Japan is an expensive country, but there are ways to save on lodging, food and more.

Share story

While Japan is a dream destination for many, its notoriously expensive prices keep plenty of budget travelers from even considering a trip.

But, like most places, the Land of the Rising Sun really can be done on a budget — doing so just requires a bit of savvy planning and flexibility. If you’ve been considering a visit to Japan but don’t want to dump your life savings in the process, here are five tips that will really help you out.

Steer clear of peak travel times

You can cut a significant chunk out of your trip budget if you’re willing to travel outside of peak season. Tickets from North America to anywhere tend to be more expensive during the summer months and again over the winter holidays.

But Japan has a few additional peak travel times of its own to keep in mind. Japanese travelers tend to take their holidays during three public holiday-heavy times of the year: New Year’s, Golden Week (late April to early May) and the Bon festival season (mid-August).

The highest concentration of Japanese public holidays takes place during Golden Week, which starts on April 29 with Showa Day (in honor of the late Hirohito, aka Emperor Showa). The week continues with festivities honoring the Japanese Constitution and nature, culminating in Children’s Day on May 5, which, as the name suggests, celebrates children.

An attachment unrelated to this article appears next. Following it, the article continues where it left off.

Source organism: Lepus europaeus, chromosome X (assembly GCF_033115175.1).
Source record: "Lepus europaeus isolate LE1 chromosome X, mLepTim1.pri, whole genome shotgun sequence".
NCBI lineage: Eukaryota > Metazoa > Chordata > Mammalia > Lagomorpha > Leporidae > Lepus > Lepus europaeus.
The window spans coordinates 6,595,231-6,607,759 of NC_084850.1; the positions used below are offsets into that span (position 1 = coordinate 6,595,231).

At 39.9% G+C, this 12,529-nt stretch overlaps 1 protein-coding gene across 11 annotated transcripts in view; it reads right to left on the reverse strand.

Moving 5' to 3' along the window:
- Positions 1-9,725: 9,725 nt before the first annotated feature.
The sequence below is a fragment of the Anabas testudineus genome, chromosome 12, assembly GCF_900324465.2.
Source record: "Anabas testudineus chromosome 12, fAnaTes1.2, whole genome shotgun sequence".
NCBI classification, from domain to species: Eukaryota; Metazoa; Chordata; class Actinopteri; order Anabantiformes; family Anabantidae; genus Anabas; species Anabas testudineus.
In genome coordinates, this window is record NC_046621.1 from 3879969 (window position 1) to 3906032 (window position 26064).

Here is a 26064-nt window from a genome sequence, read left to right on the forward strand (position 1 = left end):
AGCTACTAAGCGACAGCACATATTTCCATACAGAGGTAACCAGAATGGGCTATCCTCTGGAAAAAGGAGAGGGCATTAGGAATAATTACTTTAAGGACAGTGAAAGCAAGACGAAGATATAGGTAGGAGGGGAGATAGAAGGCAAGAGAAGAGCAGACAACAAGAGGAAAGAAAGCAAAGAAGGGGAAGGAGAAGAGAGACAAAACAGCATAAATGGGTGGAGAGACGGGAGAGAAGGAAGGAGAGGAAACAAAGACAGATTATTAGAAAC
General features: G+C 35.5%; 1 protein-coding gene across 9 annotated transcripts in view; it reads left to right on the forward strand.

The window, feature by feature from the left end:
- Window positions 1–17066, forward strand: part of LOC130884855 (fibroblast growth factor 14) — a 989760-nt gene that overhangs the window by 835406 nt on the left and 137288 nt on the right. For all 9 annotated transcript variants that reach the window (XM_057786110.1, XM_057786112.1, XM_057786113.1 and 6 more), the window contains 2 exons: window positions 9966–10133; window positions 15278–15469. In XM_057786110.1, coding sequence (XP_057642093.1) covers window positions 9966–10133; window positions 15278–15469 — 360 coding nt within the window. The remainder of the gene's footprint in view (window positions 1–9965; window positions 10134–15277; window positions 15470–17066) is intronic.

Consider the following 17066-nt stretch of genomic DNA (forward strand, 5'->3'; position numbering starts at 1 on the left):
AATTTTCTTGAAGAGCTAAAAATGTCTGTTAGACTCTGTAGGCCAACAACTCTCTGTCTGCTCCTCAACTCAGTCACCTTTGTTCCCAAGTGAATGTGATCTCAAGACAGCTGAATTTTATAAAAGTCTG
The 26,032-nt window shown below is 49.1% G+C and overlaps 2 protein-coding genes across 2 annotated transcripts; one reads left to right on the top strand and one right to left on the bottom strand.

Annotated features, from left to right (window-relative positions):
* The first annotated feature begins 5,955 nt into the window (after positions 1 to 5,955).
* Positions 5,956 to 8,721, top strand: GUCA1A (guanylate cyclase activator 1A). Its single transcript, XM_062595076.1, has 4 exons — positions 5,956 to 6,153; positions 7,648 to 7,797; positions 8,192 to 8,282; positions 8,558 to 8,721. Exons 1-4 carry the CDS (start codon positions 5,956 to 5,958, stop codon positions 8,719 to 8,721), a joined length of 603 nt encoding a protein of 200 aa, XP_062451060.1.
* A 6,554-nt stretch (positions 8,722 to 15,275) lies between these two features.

A minshuku can offer reasonable lodging, and often includes meals.
A minshuku can offer reasonable lodging, and often includes meals.

The Bon Festival (also known as Obon) takes place on Aug. 15 in most parts of Japan and July 15 in the Kanto region, which includes Tokyo. It’s a celebration meant to honor revelers’ ancestors. Japan recently announced an additional August public holiday honoring the mountains. The aptly named Mountain Day, which will be held on Aug. 11 starting this year, will likely make the season even busier.

Choose your lodging wisely

There are plenty of ways to sleep on the cheap in Japan, most of which won’t require you to sacrifice too much in terms of comfort.

Some hardcore budget travelers opt to sleep at manga cafés, or “kissas,” which are essentially all-night manga libraries/internet cafés with extras such as showers, snacks and booths where you can, theoretically, spend the night — and many people do.